World Cities
• More than 50% world population now urban
• Historically cities only grew from rural-urban
migration (cities had high death rates)
• Largest cities growing fastest, most from continued
massive rural-urban migration, part from
• World’s fastest growing cities all in LDC’s
• Megalopolis (developed world) versus megacity
The Main Measures of Culture
• Huntington (The Clash of Civilizations)
suggests there are two main measures of culture
• Language
• Religion
• We can, of course, define others
World Languages
• Most major world regions unlike our own. North
America has only three “official” languages (one
very minor), US only one
• Most major world regions polyglot. Have multiple
“official” languages, spoken & written
• China relatively unusual in that, although polyglot,
has single “official” written language
World Religions (1:38)
World Religions
• World much more religiously homogenous than
• Four major religions dominate planet: Buddhism,
Christianity, Hinduism, Islam
• Of those only Christianity and Islam proselytize
heavily, have been see-sawing for world dominance
for past 600 years
• Currently Christianity ahead, growing most by
conversion, Islam by reproduction.
Nations without a State (1:42)
Rise of the Nation-State
• Main organizing principle of world politics is
territorially bounded nation-state (NS) (true NS
should be ethnically homogenous--almost never is)
• NS very recent idea: idea of “natural boundaries”
first propounded in French Revolution
• NS became powerful in late 1800s as old agrarian
societies collapsed. NS was buffer against
possessive individualism of laissez-faire capitalism
• Spread widely in “New Nationalism” of late 1800s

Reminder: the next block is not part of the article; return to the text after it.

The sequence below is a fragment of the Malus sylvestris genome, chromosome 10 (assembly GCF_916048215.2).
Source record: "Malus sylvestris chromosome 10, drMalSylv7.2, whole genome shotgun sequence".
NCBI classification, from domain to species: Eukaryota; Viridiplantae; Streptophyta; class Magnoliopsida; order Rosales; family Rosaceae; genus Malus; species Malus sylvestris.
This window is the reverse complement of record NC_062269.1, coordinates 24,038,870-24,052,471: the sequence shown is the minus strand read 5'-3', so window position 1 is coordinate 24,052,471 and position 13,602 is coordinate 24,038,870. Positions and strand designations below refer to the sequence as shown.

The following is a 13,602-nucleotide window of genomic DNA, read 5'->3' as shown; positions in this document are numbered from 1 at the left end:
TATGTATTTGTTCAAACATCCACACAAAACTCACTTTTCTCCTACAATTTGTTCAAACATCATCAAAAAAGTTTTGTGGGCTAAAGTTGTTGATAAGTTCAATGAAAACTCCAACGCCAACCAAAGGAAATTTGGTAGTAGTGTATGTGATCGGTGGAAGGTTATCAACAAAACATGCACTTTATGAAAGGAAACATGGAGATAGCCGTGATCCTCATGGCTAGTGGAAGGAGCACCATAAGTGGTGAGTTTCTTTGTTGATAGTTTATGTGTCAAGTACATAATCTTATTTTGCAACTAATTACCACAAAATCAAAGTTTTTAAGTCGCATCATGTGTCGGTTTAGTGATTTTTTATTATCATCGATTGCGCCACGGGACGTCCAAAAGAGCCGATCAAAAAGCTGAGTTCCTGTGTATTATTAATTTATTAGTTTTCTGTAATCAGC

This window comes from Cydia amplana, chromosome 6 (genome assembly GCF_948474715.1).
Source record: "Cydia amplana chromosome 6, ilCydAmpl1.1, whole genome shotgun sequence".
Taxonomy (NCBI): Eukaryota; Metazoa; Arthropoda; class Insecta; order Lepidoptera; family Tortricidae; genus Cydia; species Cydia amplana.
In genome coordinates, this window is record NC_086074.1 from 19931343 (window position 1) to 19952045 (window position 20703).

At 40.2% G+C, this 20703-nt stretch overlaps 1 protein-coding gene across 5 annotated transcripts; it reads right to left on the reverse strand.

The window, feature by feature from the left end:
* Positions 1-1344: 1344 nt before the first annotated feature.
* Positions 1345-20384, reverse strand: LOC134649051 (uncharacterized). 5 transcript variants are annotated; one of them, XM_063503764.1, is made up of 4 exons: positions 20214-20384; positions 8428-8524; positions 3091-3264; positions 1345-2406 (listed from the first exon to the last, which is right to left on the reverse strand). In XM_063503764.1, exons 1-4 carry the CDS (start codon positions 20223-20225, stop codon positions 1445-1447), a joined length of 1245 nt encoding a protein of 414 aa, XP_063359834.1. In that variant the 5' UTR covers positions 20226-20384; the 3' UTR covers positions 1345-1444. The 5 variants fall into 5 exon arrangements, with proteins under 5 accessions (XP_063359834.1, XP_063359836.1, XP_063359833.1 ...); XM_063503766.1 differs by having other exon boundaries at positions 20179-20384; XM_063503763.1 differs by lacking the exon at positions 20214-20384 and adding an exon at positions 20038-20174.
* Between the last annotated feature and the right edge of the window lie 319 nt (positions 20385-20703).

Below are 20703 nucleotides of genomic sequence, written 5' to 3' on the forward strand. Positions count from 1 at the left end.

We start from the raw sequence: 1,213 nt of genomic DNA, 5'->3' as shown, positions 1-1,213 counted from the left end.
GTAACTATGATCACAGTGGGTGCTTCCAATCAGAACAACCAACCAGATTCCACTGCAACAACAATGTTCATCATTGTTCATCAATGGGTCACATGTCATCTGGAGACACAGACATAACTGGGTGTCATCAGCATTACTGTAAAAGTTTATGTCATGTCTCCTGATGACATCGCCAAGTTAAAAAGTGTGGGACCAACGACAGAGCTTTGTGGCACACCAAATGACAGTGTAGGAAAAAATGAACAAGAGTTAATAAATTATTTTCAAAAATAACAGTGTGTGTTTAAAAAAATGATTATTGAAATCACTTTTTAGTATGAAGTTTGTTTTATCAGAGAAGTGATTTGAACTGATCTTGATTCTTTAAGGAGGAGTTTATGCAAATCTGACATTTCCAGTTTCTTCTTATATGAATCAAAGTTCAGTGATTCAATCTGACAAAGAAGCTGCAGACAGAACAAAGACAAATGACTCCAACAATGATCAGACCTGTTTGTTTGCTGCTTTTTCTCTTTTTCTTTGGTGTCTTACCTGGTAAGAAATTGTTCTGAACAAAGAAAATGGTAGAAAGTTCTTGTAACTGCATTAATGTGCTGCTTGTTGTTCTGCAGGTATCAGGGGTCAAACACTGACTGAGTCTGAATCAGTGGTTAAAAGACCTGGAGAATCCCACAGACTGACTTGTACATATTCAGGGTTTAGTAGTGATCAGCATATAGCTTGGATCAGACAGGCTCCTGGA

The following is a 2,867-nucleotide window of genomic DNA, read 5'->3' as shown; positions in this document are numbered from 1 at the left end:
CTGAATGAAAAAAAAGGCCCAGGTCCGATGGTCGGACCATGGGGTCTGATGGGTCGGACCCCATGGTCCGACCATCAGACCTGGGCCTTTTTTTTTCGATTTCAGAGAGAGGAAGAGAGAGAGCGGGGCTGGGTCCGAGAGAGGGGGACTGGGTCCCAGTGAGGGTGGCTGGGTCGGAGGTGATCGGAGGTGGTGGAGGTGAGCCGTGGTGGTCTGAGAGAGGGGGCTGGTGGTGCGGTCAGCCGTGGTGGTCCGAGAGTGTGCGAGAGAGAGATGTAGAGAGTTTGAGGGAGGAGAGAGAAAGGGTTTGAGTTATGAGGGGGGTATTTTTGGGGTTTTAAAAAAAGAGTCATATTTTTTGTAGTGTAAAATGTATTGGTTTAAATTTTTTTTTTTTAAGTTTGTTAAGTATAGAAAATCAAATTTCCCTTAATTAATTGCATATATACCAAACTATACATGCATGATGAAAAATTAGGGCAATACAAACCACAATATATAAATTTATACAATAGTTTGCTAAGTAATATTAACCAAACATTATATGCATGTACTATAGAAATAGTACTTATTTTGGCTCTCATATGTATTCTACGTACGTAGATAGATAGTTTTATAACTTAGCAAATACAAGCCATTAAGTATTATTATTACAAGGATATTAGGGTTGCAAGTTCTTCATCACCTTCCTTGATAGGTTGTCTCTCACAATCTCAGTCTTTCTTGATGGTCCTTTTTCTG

Nations without States
• Ideal of NS became globally dominant only after WWII, fall
of most of old global empires, and creation of UN
• Full dominance of NS came w/fall of last empire, the USSR
• World is mosaic of nations, few of which politically control
states (i.e. a coherent territory). Many are “non-state actors”
embedded (relatively) peacefully within nation-states. N.
American examples are PQ, Indian groups with tribal
territories, Mormons, Hispanics in US SW, Nation of Islam
• Some non-state actors turn to violence to achieve political
control of territory & establish a state (e.g. IRA, Chechens,
Kurds etc. etc.)
Reasons for War (casus belli)
Europe most war prone region of planet for last 2,000 years
Chinese “warring states” period ended 221 BC
Three reasons for war in Europe:
(1) To force one’s ideology on another (traditionally in Europe wars
of dynastic succession or religion)--Hundred Years War (1337-1453),
Eighty Years War (1568-1648), Thirty Years War (1618-1648).
(2) Possession of WMD (in current terms!)--Grotius’s doctrine of preemptive strike based on Drake’s Corunna Raid of 1587
(3) Violation of territorial integrity of nation-state--only casus belli
since 1648 because of immense destruction of civilian populations in
Thirty Years War--at least 30% of population of Germany killed.
From 1648 to c. 1916 western war was between professional armies
after c. 1916 war again on civilians in west (U-boats, air raids)
The Colonial World 1914 (1:44)
Colonial World
• Between 1800 & 1914 Europe, Russia, & US expanded
from controlling 35% of earth’s surface to 84%
• Less than 100 years ago, just before WWI, most of world
was a mosaic of nations embedded in 14 Empires, incl. that
of US. Almost no modern style nation-states existed
• “New Nationalism” of late 1800s had huge impact
• World of 1914 overthrown by two world wars and series of
revolutionary shifts (to communism in USSR, national
socialism in Germany & Japan, democracy in US, social
democracy in what has become EU)
Table 1.2: Development Indicators of
the Largest 10 Countries, 3rd edn.
Table 1.2: Development Indicators of
the Largest 10 Countries, 4th edn.
World GNI per capita (1:47)
GNI/PPP per capita
• Table 1:2 shows Gross National Income per capita
as well as Purchasing Power Parity (GNI adjusted
for what things cost in real terms)
• Omits EU, but EU only major world region close to
US (Eurostat does not aggregate across EU 25, but
EU overall has slightly larger share of world GNI
than US)
• Note that China is highly unlikely to pose serious
economic challenge to US for foreseeable future (30
years or so)
Social Indicators (Table 1:3--folded
into Table 1:2 in 4th edn.)
Social indicators
• Main shift in West in last 50 years has been marked
reduction in discrimination against females
• Female labor force participation should be high 40%
• Life expectancy for females should now exceed that
for men by several years--if not is strong evidence of
• Illiteracy rates should be roughly similar for males
and females

1. Diversity amid Globalization